I suppose most would say any alarm clock is unwelcome as one awakening you means you were still in need of sleep. And I suppose some of you are thinking I’m still on those roosters in Mubende that couldn’t tell time. But this alarm clock is different. I just realized this morning that I have arisen each morning at 5:00 AM and gone to the restroom… usually going back to bed. This morning I realized what was happening every morning at 5:00 AM; the mosque was broadcasting the Islamic call to prayer. Unlike our President, I do not find this “the most beautiful sound in the world”. I find it an ominous warning of impending conflict which, in spite of John Kerry’s Middle East negotiations, loom inevitable. In Uganda, where the Islamic government takeover with Idi Amin in 1971 resulted in the deaths of half a million Christians, and the forces were then repelled as they sought to take over northern Tanzania and he was ultimately run from Africa to die in exile in Saudi Arabia, Muslims are today involved in a “peaceful invasion”. What most Christians (or Westerners in general) cannot comprehend is the insidious nature of the Islamic doctrine of taqiyya. Essentially, it states that a Muslim should live at peace with those around him until they have gained enough power to subjugate them; it is a doctrine of “divinely sanctioned” deceit. It teaches that Muslims are obligated to lie while they make inroads into a society until they have the power to destroy their enemies—defined as anyone who is not Islamic. Christians cannot imagine denying Christ in order to save their own lives, much less to advance in public position; Muslims are commanded to lie about denying their faith if doing so can advance their cause. If you wish to understand this doctrine better I would recommend you read: http://www.meforum.org/2095/islams-doctrines-of-deception
And so, I have been awakened each morning the past few days by the reminder of this “peaceful invasion” which ultimately spells doom for any society which ignores history and reality. (as most do)
Helping the pastors here to understand the historical ramifications of Islam as opposed to Christianity is fundamental to their success in growing churches over the next decades. No peace process can ever be successful because of two FACTS:
Enough of what some might consider politics but I must face as the opposition pastors must be prepared to face in the churches here.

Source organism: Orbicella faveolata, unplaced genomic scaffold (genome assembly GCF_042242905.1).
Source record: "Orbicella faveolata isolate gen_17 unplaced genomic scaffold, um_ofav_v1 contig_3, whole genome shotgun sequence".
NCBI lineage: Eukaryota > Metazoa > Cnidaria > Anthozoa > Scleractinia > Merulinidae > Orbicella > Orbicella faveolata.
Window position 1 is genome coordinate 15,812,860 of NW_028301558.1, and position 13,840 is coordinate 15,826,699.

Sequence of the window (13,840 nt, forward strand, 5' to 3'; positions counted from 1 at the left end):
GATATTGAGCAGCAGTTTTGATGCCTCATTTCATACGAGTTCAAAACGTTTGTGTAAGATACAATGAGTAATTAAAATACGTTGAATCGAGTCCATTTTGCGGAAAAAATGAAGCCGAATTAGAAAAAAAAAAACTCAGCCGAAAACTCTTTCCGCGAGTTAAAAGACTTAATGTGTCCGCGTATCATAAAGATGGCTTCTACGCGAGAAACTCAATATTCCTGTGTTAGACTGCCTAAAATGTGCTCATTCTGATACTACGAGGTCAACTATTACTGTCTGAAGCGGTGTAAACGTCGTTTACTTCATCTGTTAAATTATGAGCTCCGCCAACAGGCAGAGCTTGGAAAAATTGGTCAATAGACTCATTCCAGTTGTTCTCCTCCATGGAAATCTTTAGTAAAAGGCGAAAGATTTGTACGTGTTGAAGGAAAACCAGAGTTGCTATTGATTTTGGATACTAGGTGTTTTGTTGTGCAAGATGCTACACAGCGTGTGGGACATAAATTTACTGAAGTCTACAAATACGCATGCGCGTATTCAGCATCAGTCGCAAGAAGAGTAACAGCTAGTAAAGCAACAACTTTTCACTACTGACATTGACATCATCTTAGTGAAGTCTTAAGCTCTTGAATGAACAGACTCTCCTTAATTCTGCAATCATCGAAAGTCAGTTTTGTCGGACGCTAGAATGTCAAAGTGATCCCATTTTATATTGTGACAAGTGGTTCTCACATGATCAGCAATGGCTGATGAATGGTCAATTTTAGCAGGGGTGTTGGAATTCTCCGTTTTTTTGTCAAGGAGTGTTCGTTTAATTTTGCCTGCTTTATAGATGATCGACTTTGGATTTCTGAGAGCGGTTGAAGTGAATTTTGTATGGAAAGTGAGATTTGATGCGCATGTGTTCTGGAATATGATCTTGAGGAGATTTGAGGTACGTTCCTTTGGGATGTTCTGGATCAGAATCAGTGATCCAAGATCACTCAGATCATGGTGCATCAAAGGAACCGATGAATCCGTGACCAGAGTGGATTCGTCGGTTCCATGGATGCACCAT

Another strong cultural thing I learned that will help with one of my lessons in Kisumu… this from my Nairobi friend and driver, Naftaly; the tribe native to the Kisumu area has two serious problems related to AIDS: First, their tribal law is that if a man dies his brother is to take his wife as his own; secondly, the prevalence of witchcraft there has found great strength in AIDS. In the first situation, if a man dies of AIDS, his wife is infected and the brother will contract it from her and likely die also or she will die after transmitting it to him. He will also then have transmitted it to his own wife. Thus, the chain of infection is guaranteed by tribal law which is still strong in that region. At the same time, the witch doctors are pronouncing curses upon houses and families (I’m sure after they see the first signs of infection) that appear to be great power on their part to kill anyone associated with that family. This apparent power gives them additional holds on the people and makes them struggle to be freed from the demonic even if they learn of Christ. So, between the encroachment of Islam in their “peaceful invasion” and the continuance of the black arts and demonic, Kisumu pastors are caught in some serious enemy strongholds and unless this is approached as spiritual warfare, they cannot win.
I fear that all too often we forget we have an enemy and that he is powerful. I see this manifest in Christians when I hear them asking, “Why would God do… “ when the reality is so often this is the work of our enemy in this world. The one thing for which I am grateful teaching here is that the spirit world is is very real to the people, as it is to most 3rd world countries because they haven’t gotten blinded by the scientific rational approach that has subsumed Western civilization since the “enlightenment”.